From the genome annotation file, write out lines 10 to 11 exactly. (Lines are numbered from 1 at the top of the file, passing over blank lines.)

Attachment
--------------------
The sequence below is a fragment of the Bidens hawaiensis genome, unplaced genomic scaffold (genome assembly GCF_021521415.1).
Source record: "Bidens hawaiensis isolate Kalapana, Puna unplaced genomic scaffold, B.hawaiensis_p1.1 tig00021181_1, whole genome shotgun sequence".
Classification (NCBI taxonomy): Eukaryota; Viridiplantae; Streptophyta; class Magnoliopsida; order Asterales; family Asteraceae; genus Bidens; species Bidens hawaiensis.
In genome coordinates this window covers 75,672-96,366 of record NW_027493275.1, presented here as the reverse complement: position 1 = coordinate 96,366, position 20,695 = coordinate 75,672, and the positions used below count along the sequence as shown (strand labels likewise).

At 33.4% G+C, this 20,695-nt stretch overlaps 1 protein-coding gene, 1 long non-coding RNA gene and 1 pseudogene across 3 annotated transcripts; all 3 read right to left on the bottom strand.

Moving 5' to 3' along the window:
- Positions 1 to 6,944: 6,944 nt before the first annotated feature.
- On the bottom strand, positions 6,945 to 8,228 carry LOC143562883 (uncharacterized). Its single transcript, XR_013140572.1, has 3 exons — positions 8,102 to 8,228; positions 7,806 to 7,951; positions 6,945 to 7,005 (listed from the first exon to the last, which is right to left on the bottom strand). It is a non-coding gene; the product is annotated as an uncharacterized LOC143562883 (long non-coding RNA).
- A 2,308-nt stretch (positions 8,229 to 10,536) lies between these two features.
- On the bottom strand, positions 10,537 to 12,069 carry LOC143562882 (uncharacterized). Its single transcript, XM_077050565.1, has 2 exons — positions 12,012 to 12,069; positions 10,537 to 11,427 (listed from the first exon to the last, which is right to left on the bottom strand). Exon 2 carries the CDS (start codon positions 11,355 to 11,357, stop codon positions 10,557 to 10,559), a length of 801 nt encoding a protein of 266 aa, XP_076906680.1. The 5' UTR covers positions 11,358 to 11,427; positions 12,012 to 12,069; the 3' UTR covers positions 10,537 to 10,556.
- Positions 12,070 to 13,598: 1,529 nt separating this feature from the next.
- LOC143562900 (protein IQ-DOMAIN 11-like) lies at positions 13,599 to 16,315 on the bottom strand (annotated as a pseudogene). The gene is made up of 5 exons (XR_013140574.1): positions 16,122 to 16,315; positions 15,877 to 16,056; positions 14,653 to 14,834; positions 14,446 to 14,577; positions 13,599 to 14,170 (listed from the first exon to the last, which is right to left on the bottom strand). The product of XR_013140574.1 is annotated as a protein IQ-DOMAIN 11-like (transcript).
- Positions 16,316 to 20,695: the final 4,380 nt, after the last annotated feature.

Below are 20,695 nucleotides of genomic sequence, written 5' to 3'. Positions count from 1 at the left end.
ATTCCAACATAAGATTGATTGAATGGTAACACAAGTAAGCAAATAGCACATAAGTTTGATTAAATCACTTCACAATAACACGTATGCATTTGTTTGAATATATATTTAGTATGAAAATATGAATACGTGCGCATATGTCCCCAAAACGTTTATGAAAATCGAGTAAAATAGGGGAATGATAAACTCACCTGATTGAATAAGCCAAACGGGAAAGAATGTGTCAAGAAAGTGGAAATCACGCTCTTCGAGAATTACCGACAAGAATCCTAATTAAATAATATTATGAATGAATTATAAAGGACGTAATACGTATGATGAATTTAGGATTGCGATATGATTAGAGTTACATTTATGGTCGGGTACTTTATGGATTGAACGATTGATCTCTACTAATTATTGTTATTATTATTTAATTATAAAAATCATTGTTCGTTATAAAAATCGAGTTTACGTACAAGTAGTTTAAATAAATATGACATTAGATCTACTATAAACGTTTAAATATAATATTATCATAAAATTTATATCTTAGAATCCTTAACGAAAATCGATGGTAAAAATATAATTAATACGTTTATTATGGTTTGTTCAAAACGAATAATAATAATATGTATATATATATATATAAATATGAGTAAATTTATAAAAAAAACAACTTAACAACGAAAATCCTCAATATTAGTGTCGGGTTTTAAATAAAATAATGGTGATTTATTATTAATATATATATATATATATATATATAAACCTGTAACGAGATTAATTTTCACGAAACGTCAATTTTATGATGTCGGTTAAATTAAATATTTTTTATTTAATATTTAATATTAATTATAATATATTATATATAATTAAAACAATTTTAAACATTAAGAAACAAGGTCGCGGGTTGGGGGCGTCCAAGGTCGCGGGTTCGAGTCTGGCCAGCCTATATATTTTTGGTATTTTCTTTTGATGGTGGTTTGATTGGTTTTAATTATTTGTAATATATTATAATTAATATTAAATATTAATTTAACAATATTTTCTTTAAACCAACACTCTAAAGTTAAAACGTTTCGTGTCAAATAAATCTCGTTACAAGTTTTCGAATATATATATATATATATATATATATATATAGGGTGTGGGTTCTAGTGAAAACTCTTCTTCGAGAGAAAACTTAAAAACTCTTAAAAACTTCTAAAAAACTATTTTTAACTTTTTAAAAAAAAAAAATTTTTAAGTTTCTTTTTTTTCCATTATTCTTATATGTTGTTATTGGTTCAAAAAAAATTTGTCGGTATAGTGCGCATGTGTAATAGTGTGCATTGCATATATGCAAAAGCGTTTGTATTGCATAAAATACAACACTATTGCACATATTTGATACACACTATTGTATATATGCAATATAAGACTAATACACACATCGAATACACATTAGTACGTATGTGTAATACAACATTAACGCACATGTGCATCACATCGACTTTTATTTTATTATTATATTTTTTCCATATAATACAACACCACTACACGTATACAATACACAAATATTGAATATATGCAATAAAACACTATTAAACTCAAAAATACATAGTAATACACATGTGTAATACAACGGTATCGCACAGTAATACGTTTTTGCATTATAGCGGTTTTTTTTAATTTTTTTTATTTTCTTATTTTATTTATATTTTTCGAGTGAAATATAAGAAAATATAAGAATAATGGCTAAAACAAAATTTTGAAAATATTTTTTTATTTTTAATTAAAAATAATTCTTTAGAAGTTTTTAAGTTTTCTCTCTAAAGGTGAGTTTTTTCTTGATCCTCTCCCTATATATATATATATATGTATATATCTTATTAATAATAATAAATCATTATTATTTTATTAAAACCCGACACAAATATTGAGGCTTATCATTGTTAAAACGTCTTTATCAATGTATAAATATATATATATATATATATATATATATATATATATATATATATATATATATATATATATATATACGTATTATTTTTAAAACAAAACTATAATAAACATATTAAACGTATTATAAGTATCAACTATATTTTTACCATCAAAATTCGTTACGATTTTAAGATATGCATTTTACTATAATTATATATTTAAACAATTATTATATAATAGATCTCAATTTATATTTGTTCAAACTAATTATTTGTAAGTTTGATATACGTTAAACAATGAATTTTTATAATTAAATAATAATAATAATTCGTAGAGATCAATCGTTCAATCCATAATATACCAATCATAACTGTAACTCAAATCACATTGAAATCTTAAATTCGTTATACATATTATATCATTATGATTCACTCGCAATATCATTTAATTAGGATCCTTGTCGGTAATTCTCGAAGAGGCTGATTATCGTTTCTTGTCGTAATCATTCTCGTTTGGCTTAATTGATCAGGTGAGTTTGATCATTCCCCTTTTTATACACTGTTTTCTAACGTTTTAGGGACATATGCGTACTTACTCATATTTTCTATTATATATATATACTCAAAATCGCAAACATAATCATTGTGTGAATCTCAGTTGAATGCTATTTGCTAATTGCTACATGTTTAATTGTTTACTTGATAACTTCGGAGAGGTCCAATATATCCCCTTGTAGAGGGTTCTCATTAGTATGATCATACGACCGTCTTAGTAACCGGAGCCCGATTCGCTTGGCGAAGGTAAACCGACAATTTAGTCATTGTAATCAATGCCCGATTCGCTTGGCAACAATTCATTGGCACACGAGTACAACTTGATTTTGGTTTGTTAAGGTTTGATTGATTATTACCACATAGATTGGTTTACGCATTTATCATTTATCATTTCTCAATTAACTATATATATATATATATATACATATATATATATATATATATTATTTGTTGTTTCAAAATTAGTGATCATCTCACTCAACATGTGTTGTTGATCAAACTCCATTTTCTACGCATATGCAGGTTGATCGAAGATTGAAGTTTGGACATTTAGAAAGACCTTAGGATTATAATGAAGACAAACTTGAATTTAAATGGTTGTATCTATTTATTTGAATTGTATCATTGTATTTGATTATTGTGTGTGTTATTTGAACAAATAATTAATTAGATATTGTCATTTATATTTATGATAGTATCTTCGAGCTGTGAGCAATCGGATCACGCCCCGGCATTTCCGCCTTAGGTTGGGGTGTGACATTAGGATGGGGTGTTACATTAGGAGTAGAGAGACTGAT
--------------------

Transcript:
- On the bottom strand, positions 10,537 to 12,069 carry LOC143562882 (uncharacterized). Its single transcript, XM_077050565.1, has 2 exons — positions 12,012 to 12,069; positions 10,537 to 11,427 (listed from the first exon to the last, which is right to left on the bottom strand). Exon 2 carries the CDS (start codon positions 11,355 to 11,357, stop codon positions 10,557 to 10,559), a length of 801 nt encoding a protein of 266 aa, XP_076906680.1. The 5' UTR covers positions 11,358 to 11,427; positions 12,012 to 12,069; the 3' UTR covers positions 10,537 to 10,556.
- Positions 12,070 to 13,598: 1,529 nt separating this feature from the next.